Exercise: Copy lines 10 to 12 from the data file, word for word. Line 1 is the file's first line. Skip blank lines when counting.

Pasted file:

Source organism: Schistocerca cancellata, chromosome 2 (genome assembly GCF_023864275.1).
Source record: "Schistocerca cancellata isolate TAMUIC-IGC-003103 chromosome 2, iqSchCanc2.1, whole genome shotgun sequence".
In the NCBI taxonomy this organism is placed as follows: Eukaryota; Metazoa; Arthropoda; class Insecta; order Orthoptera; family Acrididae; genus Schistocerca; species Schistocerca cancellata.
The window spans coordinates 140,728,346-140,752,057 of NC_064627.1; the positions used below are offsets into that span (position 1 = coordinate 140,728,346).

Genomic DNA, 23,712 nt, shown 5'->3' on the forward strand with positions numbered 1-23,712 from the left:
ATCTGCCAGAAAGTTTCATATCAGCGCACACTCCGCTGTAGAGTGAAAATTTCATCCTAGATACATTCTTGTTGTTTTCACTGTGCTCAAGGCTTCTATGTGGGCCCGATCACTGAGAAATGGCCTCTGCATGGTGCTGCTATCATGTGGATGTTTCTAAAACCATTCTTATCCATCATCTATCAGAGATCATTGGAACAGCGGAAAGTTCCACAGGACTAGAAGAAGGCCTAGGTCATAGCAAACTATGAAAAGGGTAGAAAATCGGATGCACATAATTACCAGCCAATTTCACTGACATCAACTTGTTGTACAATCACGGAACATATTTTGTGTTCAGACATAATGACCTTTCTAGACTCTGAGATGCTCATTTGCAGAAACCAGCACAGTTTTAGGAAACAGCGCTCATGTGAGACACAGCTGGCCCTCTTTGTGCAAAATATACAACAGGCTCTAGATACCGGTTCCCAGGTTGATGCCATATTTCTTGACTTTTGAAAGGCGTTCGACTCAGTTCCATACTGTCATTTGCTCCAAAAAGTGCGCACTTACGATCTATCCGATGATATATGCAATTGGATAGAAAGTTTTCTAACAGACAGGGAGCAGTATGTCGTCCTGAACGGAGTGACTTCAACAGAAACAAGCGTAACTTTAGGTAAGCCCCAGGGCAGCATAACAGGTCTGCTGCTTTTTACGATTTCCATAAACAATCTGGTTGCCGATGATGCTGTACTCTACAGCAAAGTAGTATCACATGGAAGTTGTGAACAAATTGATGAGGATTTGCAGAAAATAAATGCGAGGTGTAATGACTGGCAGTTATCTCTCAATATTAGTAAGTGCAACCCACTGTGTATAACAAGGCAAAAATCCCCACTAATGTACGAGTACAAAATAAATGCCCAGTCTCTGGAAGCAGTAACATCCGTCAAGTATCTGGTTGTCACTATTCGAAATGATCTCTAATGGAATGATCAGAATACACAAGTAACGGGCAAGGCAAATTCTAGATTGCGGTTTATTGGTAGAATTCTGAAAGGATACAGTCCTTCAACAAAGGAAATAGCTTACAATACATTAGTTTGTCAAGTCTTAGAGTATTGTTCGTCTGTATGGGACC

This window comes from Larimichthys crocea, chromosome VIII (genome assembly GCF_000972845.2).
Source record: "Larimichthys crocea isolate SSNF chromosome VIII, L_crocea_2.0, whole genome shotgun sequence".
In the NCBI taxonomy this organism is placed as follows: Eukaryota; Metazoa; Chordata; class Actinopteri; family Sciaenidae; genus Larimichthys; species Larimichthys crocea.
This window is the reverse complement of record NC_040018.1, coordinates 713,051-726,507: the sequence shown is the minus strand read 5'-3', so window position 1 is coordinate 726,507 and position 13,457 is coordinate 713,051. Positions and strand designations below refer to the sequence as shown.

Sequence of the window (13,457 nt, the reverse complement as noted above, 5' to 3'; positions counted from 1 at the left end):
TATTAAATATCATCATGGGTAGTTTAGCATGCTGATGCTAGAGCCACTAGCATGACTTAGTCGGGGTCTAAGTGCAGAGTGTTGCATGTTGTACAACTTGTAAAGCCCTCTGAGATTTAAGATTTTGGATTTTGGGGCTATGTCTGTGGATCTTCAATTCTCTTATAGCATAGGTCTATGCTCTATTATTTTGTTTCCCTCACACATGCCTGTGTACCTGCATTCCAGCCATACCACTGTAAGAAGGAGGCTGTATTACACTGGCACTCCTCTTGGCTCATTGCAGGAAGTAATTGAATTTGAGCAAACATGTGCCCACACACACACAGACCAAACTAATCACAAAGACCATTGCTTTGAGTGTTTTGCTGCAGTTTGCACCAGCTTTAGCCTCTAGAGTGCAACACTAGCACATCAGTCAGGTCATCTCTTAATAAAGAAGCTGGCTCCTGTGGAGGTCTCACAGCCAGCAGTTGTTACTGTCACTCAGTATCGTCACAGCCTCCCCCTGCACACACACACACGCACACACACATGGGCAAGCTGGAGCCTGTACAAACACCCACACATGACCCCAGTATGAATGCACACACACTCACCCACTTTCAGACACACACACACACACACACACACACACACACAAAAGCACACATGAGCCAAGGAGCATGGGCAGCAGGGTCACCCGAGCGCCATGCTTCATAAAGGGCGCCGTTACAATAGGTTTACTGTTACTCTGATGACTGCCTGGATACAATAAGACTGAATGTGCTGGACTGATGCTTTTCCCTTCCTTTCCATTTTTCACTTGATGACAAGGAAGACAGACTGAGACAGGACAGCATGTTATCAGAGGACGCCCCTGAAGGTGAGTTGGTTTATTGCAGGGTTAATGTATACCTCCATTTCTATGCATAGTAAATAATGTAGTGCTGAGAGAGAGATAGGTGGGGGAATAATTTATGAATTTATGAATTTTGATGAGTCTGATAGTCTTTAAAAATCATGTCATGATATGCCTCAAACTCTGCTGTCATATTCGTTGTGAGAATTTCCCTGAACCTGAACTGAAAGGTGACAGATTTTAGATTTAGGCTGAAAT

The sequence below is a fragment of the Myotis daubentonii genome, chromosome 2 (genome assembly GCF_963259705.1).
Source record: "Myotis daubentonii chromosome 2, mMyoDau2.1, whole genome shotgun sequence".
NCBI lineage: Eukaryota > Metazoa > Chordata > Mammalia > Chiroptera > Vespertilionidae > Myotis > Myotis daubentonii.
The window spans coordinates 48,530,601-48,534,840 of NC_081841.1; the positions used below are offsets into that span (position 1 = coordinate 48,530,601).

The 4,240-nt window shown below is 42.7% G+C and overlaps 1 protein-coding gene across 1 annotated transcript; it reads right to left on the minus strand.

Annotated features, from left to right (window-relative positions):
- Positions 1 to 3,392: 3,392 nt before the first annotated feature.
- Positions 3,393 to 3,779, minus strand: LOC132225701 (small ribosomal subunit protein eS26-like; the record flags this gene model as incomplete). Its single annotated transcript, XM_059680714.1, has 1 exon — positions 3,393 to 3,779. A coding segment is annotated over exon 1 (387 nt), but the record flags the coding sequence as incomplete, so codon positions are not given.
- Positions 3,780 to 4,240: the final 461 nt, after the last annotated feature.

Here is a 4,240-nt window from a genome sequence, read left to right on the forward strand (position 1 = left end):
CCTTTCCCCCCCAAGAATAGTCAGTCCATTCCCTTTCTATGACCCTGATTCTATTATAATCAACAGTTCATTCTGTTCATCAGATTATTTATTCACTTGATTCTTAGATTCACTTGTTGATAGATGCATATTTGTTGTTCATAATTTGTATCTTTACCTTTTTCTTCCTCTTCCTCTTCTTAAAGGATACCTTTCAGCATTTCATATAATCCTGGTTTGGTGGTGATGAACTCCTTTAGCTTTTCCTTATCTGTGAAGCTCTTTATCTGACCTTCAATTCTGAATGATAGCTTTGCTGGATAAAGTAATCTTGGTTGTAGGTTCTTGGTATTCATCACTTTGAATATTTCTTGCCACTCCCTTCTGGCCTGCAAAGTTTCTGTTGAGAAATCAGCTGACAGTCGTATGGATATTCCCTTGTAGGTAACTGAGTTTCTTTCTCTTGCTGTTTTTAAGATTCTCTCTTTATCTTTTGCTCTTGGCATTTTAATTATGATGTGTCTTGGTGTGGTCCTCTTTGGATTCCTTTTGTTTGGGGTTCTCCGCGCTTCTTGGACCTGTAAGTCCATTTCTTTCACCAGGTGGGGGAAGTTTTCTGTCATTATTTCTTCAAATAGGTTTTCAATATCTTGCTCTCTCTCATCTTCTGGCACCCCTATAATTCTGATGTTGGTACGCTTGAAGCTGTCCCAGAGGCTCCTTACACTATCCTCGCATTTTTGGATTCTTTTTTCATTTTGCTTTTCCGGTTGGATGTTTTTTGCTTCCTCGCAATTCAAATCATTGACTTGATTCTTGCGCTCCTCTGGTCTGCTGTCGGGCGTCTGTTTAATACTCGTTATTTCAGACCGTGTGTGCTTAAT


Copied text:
This window is the reverse complement of record NC_040018.1, coordinates 713,051-726,507: the sequence shown is the minus strand read 5'-3', so window position 1 is coordinate 726,507 and position 13,457 is coordinate 713,051. Positions and strand designations below refer to the sequence as shown.

Sequence of the window (13,457 nt, the reverse complement as noted above, 5' to 3'; positions counted from 1 at the left end):
TATTAAATATCATCATGGGTAGTTTAGCATGCTGATGCTAGAGCCACTAGCATGACTTAGTCGGGGTCTAAGTGCAGAGTGTTGCATGTTGTACAACTTGTAAAGCCCTCTGAGATTTAAGATTTTGGATTTTGGGGCTATGTCTGTGGATCTTCAATTCTCTTATAGCATAGGTCTATGCTCTATTATTTTGTTTCCCTCACACATGCCTGTGTACCTGCATTCCAGCCATACCACTGTAAGAAGGAGGCTGTATTACACTGGCACTCCTCTTGGCTCATTGCAGGAAGTAATTGAATTTGAGCAAACATGTGCCCACACACACACAGACCAAACTAATCACAAAGACCATTGCTTTGAGTGTTTTGCTGCAGTTTGCACCAGCTTTAGCCTCTAGAGTGCAACACTAGCACATCAGTCAGGTCATCTCTTAATAAAGAAGCTGGCTCCTGTGGAGGTCTCACAGCCAGCAGTTGTTACTGTCACTCAGTATCGTCACAGCCTCCCCCTGCACACACACACACGCACACACACATGGGCAAGCTGGAGCCTGTACAAACACCCACACATGACCCCAGTATGAATGCACACACACTCACCCACTTTCAGACACACACACACACACACACACACACACACACAAAAGCACACATGAGCCAAGGAGCATGGGCAGCAGGGTCACCCGAGCGCCATGCTTCATAAAGGGCGCCGTTACAATAGGTTTACTGTTACTCTGATGACTGCCTGGATACAATAAGACTGAATGTGCTGGACTGATGCTTTTCCCTTCCTTTCCATTTTTCACTTGATGACAAGGAAGACAGACTGAGACAGGACAGCATGTTATCAGAGGACGCCCCTGAAGGTGAGTTGGTTTATTGCAGGGTTAATGTATACCTCCATTTCTATGCATAGTAAATAATGTAGTGCTGAGAGAGAGATAGGTGGGGGAATAATTTATGAATTTATGAATTTTGATGAGTCTGATAGTCTTTAAAAATCATGTCATGATATGCCTCAAACTCTGCTGTCATATTCGTTGTGAGAATTTCCCTGAACCTGAACTGAAAGGTGACAGATTTTAGATTTAGGCTGAAAT